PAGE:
This is a silly solution, and worse, it addresses the wrong problem.

That problem is the persistent disparity in the race of New Yorkers arrested for minor possession or smoking marijuana in public. Despite the fact that it is well-established that people of all races smoke marijuana at generally the same rate, in 2017 87 percent of the people arrested for smoking were black or Hispanic. And black and Hispanic New Yorkers also made up 66.6 percent of the group who received marijuana-related summonses that year. Demographic data for summonses are not made available to the public, unlike arrest data, which means this problem will only become harder to track. This change risks sweeping New York’s real marijuana problem partially or fully out of sight, which is good news for the mayor’s office but bad news for everyone else.

While stop-and-frisk is – thankfully – a thing of the past, poor and nonwhite New Yorkers still face a disproportionate share of marijuana policing. If you are rich, white or, especially, both, the odds that the police will bother you about marijuana are vanishingly small. People in those groups who do get charged are often in a position to simply pay the summons or to hire lawyers to help them beat any charges. The new enforcement regime hasn’t changed this.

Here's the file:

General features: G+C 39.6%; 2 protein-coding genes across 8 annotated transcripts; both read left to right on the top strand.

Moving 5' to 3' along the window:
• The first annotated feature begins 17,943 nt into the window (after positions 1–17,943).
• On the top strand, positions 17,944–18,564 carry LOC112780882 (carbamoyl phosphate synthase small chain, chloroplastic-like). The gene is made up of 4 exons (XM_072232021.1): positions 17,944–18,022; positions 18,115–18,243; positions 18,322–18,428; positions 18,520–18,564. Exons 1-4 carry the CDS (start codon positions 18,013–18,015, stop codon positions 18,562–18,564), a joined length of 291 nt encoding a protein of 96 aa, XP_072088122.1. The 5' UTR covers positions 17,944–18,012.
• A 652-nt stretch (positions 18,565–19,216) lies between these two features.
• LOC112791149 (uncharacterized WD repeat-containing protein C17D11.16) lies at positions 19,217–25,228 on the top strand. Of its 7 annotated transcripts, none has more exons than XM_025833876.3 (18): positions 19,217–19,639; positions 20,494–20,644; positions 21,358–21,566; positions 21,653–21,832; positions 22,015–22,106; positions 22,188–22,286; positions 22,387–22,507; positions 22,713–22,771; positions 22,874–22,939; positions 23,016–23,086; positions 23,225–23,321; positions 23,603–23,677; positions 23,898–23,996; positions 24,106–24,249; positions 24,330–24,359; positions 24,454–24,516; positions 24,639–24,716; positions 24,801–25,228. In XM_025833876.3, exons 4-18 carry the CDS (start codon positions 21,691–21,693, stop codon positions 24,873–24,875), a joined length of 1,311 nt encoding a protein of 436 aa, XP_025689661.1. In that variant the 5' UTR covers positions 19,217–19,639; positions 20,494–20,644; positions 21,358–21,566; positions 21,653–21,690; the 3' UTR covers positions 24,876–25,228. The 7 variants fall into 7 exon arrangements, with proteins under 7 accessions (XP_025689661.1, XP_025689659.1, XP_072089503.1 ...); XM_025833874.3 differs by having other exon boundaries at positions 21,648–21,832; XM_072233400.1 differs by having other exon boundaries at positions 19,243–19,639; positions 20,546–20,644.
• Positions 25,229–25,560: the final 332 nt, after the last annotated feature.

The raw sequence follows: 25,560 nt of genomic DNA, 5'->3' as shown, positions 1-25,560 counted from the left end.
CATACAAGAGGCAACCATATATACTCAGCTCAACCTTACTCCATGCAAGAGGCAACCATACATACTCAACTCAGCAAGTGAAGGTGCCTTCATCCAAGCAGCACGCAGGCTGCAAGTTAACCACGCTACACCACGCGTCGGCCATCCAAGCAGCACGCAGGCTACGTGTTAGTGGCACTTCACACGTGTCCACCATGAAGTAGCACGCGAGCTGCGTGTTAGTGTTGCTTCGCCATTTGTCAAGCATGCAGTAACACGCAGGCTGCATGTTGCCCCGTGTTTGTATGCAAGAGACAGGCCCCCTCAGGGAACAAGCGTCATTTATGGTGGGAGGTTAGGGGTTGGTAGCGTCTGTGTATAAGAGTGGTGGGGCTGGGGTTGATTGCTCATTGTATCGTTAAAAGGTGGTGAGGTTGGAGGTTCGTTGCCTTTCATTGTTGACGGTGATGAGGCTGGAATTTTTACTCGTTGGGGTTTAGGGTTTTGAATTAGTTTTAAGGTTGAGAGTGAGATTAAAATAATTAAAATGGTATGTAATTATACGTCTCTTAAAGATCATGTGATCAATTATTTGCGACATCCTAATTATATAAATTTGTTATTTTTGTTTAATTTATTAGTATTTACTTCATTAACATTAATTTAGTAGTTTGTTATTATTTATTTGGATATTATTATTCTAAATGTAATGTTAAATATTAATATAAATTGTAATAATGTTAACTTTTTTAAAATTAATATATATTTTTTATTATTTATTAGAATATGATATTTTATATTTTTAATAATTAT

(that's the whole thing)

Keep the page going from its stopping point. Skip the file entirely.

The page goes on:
The piecemeal marijuana policy is further complicated by the fact that some prosecutors now refuse to move forward with cases of marijuana possession or public smoking. Manhattan District Attorney Cyrus Vance announced that, as of Aug. 1, his office will no longer prosecute such cases in the borough unless the individual possesses more than 10 bags of marijuana or poses a “public safety threat.” Vance also continues to work with criminal justice advocacy groups to seal past marijuana conviction records. Brooklyn’s district attorney, Eric Gonzalez, has continued his predecessor’s policy of declining to prosecute low-level marijuana cases, though local NPR-affiliate WNYC found that it made less difference than expected. Gonzalez recently said he plans to expand the policy’s reach. Prosecutors in the other three boroughs, however, have declined to follow suit.